from l. to r.:- 1) Two standing imperial figures holding cruciform sceptres, globus cruciger to r. cross between. 2) No cross. 3) No globus. 4) No cross or globus. 5)L. h. figure bearded. 6) Long cross on steps between figures, globus crucigers l. and r. 7) Globus replaced by "potted palms". 8) Globus replaced by reversed "N". 9) As 1), but cruciform sceptres small and to r., globus to l. 10) Globus replaced by "LEO", downwards as at Damascus. 11) Single standing figure. 12) "Damascus style" , vestigial legend to r. 13) Same die as 12), but with Damascus reverse.

Click to enlarge
Pl.2 BAALBEK REVERSE DIES
(click on the image for a larger scan)
From l. to r.:- 1) Simple reverse. 2) Bar below officina symbol. 3) Dot below officina symbol. 4) Dot and bar below officina symbol. 5) Symbols either side of cross. 6) Star officina (only found with cross on steps obverse). 7) and 8) Baalbek-Damascus die link. Reverses of Pl.1, nos. 12 and 13.


THE DIE STUDY
I have been carrying out a die study of these coins for a number of years, and this is now almost complete, in the sense that any new group of coins is likely to contain at least 95% known die combinations. So far the number of different dies identified is 33 Type I obverse, 10 Type II, 3 Type III and 70 reverse dies. Total numbers of dies might be expected to be 10% or so higher. These are relatively modest numbers compared to Byzantine or Umayyad post reform mints, but, of the Arab-Byzantine mints, only Emesa and Damascus have higher numbers.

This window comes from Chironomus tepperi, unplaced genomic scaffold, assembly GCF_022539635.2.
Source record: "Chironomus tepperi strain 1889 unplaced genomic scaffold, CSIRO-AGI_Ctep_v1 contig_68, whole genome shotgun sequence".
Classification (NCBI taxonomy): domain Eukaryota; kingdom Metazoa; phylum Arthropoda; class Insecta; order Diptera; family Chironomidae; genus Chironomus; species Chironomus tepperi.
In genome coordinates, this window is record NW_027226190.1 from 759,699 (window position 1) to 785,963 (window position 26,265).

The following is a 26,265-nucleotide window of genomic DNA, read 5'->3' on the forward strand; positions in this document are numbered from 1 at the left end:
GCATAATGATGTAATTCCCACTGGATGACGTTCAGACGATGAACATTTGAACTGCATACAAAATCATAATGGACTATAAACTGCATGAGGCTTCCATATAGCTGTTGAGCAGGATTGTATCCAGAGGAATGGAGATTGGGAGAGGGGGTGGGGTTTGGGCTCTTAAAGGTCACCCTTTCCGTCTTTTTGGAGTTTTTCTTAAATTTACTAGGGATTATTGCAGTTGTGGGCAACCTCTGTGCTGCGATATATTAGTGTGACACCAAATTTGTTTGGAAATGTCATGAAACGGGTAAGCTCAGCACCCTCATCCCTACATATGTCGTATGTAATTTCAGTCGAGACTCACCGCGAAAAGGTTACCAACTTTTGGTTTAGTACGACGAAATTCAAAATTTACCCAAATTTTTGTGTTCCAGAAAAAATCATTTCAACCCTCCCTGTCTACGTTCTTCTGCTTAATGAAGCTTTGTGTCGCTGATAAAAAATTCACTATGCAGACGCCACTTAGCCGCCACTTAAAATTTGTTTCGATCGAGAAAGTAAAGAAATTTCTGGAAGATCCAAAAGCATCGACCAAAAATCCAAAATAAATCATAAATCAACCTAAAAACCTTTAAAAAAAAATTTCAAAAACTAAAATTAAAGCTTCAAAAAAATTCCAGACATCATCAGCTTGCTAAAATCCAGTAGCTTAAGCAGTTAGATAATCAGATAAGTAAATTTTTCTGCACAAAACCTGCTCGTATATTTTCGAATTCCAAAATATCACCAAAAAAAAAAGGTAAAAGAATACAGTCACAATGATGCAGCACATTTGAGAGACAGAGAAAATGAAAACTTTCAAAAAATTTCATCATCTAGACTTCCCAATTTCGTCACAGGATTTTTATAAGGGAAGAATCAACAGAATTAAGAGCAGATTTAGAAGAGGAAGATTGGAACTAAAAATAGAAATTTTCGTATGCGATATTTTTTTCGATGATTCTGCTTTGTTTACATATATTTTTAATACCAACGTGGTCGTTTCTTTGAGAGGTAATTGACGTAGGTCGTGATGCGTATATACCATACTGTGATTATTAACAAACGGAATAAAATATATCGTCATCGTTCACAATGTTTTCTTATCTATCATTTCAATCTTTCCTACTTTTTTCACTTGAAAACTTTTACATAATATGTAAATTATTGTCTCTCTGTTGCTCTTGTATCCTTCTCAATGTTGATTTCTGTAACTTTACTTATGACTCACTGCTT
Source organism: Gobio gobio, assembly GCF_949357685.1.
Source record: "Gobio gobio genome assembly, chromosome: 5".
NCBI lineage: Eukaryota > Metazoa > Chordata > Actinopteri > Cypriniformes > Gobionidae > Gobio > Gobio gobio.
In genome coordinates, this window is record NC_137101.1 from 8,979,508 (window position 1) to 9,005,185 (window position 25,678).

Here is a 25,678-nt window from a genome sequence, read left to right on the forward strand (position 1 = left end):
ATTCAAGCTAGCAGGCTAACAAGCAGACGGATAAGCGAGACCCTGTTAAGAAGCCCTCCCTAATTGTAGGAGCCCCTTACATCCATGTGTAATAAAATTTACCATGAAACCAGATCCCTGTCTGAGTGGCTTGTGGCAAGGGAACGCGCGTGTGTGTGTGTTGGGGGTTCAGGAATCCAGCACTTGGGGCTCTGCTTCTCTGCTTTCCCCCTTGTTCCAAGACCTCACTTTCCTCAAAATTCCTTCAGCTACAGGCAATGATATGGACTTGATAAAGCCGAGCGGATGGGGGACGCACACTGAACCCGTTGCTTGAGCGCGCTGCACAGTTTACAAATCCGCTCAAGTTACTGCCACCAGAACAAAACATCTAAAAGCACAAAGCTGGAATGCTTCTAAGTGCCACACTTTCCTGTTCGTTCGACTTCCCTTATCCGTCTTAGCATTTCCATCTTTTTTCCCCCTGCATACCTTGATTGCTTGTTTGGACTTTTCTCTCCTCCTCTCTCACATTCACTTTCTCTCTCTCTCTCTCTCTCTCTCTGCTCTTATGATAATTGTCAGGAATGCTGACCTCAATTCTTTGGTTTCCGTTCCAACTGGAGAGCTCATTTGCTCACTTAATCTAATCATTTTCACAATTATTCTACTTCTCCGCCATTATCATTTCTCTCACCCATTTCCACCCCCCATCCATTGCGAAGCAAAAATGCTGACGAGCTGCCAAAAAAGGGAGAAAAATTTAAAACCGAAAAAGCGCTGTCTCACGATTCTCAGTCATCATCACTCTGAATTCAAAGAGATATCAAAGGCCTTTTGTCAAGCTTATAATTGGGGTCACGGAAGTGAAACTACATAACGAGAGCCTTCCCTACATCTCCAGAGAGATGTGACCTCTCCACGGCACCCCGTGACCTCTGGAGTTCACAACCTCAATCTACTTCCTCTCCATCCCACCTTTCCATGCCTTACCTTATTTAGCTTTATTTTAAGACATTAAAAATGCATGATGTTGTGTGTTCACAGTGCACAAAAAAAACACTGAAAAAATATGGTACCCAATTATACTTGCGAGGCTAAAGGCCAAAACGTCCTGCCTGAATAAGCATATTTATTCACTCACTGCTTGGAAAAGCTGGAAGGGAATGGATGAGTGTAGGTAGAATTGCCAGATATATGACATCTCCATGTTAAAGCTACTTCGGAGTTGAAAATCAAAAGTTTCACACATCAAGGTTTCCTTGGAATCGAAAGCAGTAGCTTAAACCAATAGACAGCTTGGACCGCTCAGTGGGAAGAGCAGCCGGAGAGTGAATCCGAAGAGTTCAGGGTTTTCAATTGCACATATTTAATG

Whilst about half the obverse dies are only paired with a single reverse die, a number of die chains have been identified

OVERSTRIKES
8 examples have been recorded of Baalbek overstruck on Arab Byzantine coins of Damascus, and 2 of Damascus overstruck on Baalbek.

CONCLUSIONS
The die study strongly suggests that there are two main phases of minting:-

Firstly a "main series", which accounts for over 20 of the Type I obverse dies, plus 8 or 9 the Type II dies. The pattern of die linking within the series seems to demonstrate that no great significance should be attached to the omission on some dies of globus crucigers and crosses, or to the different "officina" marks on the reverse dies . There is reverse die linking between two Type I and two Type II obverse dies, suggesting that one type closely followed the other, although in which order is uncertain. There are also two unusual Type I dies within this series: PL.I no.5 in which the l.h. figure is bearded, as on the Heraclean prototype ( conceivably the first Type I die?), and no.8, where the globus is replaced by a reversed "N". On one Type II die the crosses of the globuses have been replaced by palm fronds (Pl. I, no.7) and on another a star appears below the cross on steps.